We find that in comparison with the Mormons, Spiritualists, Mind-Curers, Roman Catholics, and Mag-netizers, the Protestant Faith-Healers can accomplish as much, but no more; that they have the same limitations as to diseases they cannot heal, and injuries they cannot repair; as to particular cases of diseases that they can generally cure, but which occasionally defy them; and as to their liability to relapses. We also find that their phenomena can be paralleled under the operation of laws with which "experts" upon the subject, whether medical or otherwise, are acquainted, but which are not recognized by the general public, including many physicians of various schools, clergymen, lawyers, educators, and literary persons of both sexes who might be expected to understand them.

It is necessary to examine the New Testament, to ascertain whether Christ was subject to the limitations which have marked all these. The record states that he healed "all manner of disease, and all manner of sickness." It declares that "they brought unto him all that were sick, holden of divers diseases and torments, possessed with devils, and those that were lunatic [new version, epileptic] and palsied; and he healed them." He did these things uniformly, and sent word to John, " The blind receive their sight and the lame walk, the lepers are cleansed and the deaf hear, and the dead are raised up." He restored the withered hand, not by the slow process of a change in the circulation, and gradual change in the nutrition, followed by structural alteration; but it was instantly made "whole like as the other." Not only so, he restored limbs that had been cut off. See New Revision, Matthew xv. 30: "And there came unto him great multitudes having with them the lame, blind, dumb, maimed, and many others, and they cast them down at his feet; and he healed them; insomuch that the multitude wondered, when they saw the dumb speaking, the maimed ivhole, and the lame walking, and the blind seeing." The last miracle that Christ wrought before his crucifixion, according to St. Luke, was one that could defy all these "faith-healers" of every species to parallel. See New Revision, Luke xxii. 50: "And a certain one of them smote the servant of the high priest and struck off Ms right ear. But Jesus answered and said, Suffer ye thus far. And he touched his ear and healed him".

Rational men familiar with the laws expounded in this paper could not believe this record if the mighty works told of Christ and the apostles were comprised simply in an account of wonderful tales. They would reason that it is much more probable that those who testified to these things were deceived or exaggerated, or that those who received the original accounts added to them, than that they should have happened. But when those who make the record convey to us ancient prophecies attested and still preserved by the Jews and fulfilled in the character and works of Christ; the account of his rejection and crucifixion by the Jews; the Sermon on the Mount; the parable of the prodigal son; the Golden Rule; the sublime and spiritual doctrines taught by Christ; and the picture of a life and of a death scene that have no parallel in human history or fiction, and declare that he who taught these things did such and such mighty works before us, we saw them and were convinced by the miracles that he did, "that he was a teacher come from God," it is no longer a question simply of believing things not included in the laws of nature. When these doctrines are applied to men's own needs and lives, they prove their divine origin by the radical and permanent changes which they make in character. Then the subjects of these changes accept the truthfulness of the record of miracles in a remote past which they cannot now test upon the authority of the spiritual truths which they are capable of subjecting to the test of practical experience.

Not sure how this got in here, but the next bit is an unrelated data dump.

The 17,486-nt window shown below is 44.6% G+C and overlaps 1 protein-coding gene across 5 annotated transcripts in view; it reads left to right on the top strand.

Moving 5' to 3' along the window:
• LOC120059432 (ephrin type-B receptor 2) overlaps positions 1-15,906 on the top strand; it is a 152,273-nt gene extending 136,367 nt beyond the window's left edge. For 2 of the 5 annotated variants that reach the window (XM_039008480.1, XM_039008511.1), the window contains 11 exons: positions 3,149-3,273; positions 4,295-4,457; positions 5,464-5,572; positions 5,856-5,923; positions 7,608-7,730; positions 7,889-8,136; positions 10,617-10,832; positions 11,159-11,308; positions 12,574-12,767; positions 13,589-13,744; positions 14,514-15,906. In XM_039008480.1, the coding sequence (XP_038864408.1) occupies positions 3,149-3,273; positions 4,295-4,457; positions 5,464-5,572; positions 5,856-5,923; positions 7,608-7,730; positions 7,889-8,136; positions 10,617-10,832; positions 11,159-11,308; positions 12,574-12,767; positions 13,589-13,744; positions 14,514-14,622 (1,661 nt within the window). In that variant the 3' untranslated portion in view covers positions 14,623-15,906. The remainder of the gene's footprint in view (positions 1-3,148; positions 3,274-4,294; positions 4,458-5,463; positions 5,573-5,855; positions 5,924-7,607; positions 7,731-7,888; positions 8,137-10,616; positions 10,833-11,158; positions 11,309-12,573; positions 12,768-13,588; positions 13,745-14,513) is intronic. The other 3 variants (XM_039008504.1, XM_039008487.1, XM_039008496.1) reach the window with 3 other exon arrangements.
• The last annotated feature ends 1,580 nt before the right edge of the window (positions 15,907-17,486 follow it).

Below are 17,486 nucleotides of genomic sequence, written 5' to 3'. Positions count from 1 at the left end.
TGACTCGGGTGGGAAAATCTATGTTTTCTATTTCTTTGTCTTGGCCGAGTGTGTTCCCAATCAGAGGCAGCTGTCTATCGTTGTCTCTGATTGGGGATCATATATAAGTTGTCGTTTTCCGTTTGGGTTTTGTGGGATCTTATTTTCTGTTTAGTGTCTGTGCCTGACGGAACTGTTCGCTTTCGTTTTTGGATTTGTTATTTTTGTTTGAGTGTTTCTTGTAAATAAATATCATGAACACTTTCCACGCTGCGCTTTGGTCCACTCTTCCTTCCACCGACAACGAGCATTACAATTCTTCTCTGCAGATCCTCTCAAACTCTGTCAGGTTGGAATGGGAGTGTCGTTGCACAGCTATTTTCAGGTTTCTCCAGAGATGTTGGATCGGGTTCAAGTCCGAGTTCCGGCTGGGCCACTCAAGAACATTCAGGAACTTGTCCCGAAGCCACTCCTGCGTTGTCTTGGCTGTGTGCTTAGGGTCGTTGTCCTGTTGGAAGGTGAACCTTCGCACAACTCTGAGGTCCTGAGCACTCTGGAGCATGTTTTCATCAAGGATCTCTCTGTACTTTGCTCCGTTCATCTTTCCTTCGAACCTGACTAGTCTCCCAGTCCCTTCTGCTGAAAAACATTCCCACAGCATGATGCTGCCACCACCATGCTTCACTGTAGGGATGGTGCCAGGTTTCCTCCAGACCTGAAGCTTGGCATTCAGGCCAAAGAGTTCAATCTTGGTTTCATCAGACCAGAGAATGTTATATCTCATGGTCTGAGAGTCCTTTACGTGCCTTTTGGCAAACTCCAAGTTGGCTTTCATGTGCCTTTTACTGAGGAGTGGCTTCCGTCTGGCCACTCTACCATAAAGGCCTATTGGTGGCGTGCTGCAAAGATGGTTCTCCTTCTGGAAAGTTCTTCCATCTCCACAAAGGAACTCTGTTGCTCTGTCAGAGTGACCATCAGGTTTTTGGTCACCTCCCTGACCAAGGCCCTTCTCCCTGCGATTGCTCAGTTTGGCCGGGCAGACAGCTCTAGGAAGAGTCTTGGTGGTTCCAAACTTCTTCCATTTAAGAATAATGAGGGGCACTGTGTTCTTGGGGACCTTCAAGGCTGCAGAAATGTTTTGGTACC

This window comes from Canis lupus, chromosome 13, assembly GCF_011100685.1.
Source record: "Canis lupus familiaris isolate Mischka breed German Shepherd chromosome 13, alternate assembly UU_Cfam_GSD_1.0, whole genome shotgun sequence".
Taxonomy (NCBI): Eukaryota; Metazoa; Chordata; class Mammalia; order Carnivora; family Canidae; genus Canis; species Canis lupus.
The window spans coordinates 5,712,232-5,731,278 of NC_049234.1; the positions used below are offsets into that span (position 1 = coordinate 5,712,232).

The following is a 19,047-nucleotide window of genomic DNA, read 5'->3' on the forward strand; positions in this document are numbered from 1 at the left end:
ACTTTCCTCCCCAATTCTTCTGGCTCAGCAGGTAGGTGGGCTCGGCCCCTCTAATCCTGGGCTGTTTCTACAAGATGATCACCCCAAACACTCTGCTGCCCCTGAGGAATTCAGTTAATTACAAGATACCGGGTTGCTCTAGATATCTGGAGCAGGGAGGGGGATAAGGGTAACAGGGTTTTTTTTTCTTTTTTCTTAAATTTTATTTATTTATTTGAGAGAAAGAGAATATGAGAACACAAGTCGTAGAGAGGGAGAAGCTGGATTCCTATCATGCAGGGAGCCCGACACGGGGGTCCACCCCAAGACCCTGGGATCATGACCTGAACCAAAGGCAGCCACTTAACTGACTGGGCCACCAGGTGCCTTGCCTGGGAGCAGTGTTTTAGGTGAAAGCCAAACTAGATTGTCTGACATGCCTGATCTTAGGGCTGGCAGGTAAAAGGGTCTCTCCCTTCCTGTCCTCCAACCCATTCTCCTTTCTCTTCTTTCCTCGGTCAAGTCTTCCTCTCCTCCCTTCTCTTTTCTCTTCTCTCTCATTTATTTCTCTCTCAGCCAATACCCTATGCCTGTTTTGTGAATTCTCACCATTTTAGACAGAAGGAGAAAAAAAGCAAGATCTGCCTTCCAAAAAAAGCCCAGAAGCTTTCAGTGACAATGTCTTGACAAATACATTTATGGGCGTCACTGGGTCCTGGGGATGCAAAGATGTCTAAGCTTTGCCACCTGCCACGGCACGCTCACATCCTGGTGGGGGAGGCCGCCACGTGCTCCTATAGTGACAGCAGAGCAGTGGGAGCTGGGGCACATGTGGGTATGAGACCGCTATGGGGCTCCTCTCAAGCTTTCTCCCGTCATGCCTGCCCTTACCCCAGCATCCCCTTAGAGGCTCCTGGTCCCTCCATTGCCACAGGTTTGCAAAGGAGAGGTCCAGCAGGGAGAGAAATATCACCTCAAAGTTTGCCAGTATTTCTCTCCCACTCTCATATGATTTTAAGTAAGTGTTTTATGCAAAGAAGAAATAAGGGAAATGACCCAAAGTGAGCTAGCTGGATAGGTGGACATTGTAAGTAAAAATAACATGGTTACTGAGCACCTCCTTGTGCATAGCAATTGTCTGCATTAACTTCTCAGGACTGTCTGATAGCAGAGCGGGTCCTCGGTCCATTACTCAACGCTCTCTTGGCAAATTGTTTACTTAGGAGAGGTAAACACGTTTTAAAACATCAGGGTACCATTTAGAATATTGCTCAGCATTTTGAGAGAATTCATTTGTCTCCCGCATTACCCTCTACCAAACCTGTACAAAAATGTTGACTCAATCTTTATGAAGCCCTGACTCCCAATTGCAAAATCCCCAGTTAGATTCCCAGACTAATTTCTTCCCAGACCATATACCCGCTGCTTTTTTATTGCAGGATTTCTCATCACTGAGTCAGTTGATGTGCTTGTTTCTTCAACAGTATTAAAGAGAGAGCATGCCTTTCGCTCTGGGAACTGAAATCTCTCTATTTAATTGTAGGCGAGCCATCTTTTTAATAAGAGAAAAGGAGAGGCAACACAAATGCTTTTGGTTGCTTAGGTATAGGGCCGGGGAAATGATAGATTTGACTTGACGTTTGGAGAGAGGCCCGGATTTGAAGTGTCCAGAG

Some allege that even the apostles could not restore limbs that had been cut off, or that had been wanting from birth. The record shows that the apostles made no distinction in cases. Ananias prayed for Paul, and "straightway there fell from his eyes as it had been scales." When Tabitha lay dead, Peter, after prayer, "turning to the body said, 'Tabitha, arise,'" and he " presented her alive." The chains fell off Peter in the prison, and " the iron gate opened for him and the angel of its own accord." As Peter had, in the first miracle after Pentecost, given strength to a man who had been lame from his mother's womb, so Paul, seeing a man at Lystra, "a cripple from his mother's womb who had never walked," said, " with a loud voice, 'Stand upright on thy feet,' and he leaped up and walked." They cast out devils wherever it was necessary, and when Eutychus fell from the third story, and " was taken up dead," Paul restored him to life again. On the island of Melita, a viper hung upon the hand of Paul, and " when the barbarians saw the beast hanging from his hand, they said one to another, No doubt this man is a murderer, whom, though he hath escaped from the sea, yet justice hath not suffered to live"; but when they remained long in expectation and beheld nothing amiss come to him, they changed their minds and said he was a "god." We are informed that after that the diseases of the entire population of the island were healed.